A novel study on the functional relevance of junctional adhesion molecule -A in breast cancer.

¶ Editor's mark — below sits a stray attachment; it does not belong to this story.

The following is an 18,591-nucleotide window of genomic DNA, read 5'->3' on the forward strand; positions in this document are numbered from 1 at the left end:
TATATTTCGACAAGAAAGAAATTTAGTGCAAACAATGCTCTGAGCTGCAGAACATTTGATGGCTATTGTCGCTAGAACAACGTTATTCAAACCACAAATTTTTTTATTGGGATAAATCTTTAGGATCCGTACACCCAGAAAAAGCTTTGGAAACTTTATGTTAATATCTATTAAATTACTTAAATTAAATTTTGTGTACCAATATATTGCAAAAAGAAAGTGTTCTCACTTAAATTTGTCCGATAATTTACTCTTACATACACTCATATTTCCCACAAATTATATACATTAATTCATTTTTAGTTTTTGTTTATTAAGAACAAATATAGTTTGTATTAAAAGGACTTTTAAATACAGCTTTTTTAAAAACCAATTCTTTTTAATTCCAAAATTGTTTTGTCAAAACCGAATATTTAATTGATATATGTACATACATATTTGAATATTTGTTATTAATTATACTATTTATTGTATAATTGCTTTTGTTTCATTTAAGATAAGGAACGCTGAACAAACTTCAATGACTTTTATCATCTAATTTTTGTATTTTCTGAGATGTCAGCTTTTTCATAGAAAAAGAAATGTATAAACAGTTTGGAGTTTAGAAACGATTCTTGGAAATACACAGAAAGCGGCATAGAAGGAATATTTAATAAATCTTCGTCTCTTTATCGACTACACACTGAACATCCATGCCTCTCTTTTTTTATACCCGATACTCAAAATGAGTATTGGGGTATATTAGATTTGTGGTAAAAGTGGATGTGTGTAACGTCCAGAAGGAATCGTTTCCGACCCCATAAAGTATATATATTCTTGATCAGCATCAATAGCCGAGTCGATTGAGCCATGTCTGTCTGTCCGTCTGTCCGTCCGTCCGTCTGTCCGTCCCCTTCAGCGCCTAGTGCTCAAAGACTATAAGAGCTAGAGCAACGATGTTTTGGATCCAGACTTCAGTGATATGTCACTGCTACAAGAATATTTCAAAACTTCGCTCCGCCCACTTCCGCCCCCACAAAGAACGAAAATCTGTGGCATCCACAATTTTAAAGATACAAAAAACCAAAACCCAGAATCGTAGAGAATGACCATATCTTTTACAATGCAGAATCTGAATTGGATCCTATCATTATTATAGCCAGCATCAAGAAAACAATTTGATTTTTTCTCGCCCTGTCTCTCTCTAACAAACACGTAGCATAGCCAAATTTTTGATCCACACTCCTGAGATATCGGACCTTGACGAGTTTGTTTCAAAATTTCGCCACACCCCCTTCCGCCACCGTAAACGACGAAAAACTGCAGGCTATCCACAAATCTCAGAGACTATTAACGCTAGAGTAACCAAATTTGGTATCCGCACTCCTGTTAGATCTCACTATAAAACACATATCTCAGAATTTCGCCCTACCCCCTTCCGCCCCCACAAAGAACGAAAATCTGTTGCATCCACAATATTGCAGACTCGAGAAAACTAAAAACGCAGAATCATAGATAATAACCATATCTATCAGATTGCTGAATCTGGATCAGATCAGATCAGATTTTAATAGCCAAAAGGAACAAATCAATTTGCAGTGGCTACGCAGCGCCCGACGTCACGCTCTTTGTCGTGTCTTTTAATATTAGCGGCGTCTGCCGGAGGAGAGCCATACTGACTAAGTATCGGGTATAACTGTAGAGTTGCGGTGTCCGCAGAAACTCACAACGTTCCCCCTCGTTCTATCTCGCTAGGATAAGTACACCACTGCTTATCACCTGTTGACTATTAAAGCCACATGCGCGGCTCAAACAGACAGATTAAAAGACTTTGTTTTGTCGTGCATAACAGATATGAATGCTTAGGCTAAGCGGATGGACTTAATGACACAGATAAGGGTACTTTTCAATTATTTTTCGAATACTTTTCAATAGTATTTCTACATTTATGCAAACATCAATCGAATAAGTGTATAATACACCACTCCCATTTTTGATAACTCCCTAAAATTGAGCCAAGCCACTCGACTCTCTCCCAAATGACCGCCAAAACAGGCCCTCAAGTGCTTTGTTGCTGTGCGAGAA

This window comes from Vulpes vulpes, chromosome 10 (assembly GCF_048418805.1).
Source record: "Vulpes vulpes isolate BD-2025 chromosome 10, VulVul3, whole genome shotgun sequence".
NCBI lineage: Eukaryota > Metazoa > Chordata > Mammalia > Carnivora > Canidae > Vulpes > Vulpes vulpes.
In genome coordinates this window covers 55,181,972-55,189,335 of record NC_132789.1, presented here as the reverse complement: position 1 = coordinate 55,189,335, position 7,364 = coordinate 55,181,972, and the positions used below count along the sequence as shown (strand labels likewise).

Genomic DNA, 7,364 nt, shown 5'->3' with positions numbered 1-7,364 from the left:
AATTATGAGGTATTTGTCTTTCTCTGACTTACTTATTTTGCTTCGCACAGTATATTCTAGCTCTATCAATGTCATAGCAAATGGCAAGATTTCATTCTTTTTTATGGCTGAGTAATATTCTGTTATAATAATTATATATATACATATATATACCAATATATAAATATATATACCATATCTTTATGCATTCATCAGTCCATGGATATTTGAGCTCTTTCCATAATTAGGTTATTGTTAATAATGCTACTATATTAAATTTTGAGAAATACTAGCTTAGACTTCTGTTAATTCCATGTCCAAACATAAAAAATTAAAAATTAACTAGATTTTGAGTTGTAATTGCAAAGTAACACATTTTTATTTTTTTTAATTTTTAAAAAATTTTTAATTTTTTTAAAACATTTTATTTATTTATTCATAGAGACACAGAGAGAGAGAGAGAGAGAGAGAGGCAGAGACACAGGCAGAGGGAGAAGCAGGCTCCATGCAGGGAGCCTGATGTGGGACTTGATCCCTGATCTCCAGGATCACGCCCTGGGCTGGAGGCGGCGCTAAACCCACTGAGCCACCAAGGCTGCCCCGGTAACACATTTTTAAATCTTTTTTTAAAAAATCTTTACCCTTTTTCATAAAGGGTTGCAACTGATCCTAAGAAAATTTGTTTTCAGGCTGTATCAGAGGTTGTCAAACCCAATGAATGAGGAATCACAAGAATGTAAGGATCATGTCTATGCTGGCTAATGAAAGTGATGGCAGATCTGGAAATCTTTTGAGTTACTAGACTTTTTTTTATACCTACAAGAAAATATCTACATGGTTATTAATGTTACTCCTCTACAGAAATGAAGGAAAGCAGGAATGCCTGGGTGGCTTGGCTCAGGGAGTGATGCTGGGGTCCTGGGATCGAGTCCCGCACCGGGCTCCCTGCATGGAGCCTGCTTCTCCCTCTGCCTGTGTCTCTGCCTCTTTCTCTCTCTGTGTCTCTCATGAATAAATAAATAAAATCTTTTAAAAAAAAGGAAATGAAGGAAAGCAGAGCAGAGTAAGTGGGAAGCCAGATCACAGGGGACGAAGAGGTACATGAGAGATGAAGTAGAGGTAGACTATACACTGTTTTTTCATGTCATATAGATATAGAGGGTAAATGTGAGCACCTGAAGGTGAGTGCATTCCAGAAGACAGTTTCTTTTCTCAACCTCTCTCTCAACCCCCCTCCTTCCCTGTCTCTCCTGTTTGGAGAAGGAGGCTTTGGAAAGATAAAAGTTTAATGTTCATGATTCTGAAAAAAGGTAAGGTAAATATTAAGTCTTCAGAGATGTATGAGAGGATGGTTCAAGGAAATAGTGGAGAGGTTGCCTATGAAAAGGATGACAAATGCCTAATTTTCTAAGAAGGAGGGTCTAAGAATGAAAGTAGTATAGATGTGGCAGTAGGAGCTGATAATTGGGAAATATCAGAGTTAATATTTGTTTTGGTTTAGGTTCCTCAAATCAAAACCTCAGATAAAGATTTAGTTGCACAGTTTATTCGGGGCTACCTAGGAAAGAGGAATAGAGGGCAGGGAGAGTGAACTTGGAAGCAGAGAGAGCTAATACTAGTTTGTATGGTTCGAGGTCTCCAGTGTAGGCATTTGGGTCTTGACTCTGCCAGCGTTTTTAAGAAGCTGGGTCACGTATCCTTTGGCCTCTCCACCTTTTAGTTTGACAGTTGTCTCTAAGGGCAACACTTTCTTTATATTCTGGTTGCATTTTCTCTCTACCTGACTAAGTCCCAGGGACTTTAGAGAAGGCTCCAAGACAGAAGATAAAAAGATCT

Breast cancer, a disease that arises from the epithelial cells within breast tissue, is a common illness that can affect all age groups. Each year it is diagnosed in an estimated 1 million women worldwide, and accounts for over 450,000 deaths. Despite advancements in breast cancer screening and treatment, breast cancer still remains one of the leading causes of female deaths worldwide. Breast cancer is a heterogeneous disease encompassing many subtypes, which differ both in terms of their molecular backgrounds and clinical prognosis. Cancer initiation and progression is a multistep process involving dysregulations in cell adhesion, proliferation, survival and migration. Breast epithelial cells contain several multi-protein adhesion complexes at two principal sites, between neighbouring cells and between cells and their extracellular matrix. Adhesion proteins regulate a variety of cellular functions, and dysregulation of cellular adhesion has been implicated in the events that accompany cancer initiation and progression. Proteins of the intercellular tight junction have been found to be de-regulated in several human cancers including breast, and have recently been suggested as promising targets for cancer therapy. This thesis is focused on exploring the contribution of one tight junction protein, junctional adhesion molecule-A (JAM-A) to breast cancer progression. In this thesis we used two isogenic breast cancer cell line models, HMT-3522 and Hs578T, both of which have "non-tumorigenic" and "tumorigenic" variants. We observed that tumorigenic HMT- 3522 T4-2 cells had tighter junctions compared to non- tumorigenic cells, and that the tumorigenic variant of Hs578T cells expressed a higher level of JAM-A. JAM-A expression was also higher in primary breast cultures from tumour relative to non-tumour samples, and highest in aggressive high grade turnours. Interestingly, we detected high levels of soluble JAM-A in serum samples of breast cancer patients with benign disease compared to patients with invasive ductal carcinomas. Functional inhibition of JAM-A was found to decrease protein levels of JAM-A in both nontumorigenic and tumorigenic cells and to significantly reduce ceII migration. In 3-dimensional cultures mimicking the in vivo microenvironment, JAM-A inhibition was found to decrease cell number and 3-dimensional spheroid formation and, for the first time, to partially normalise the ahomalltumorigenic phenotype of invasive cells. Taken together, our study provides novel evidence suggesting that JAM-A may be involved in breast cancer progression and have potential as a biomarker of disease progression or as a therapeutic target.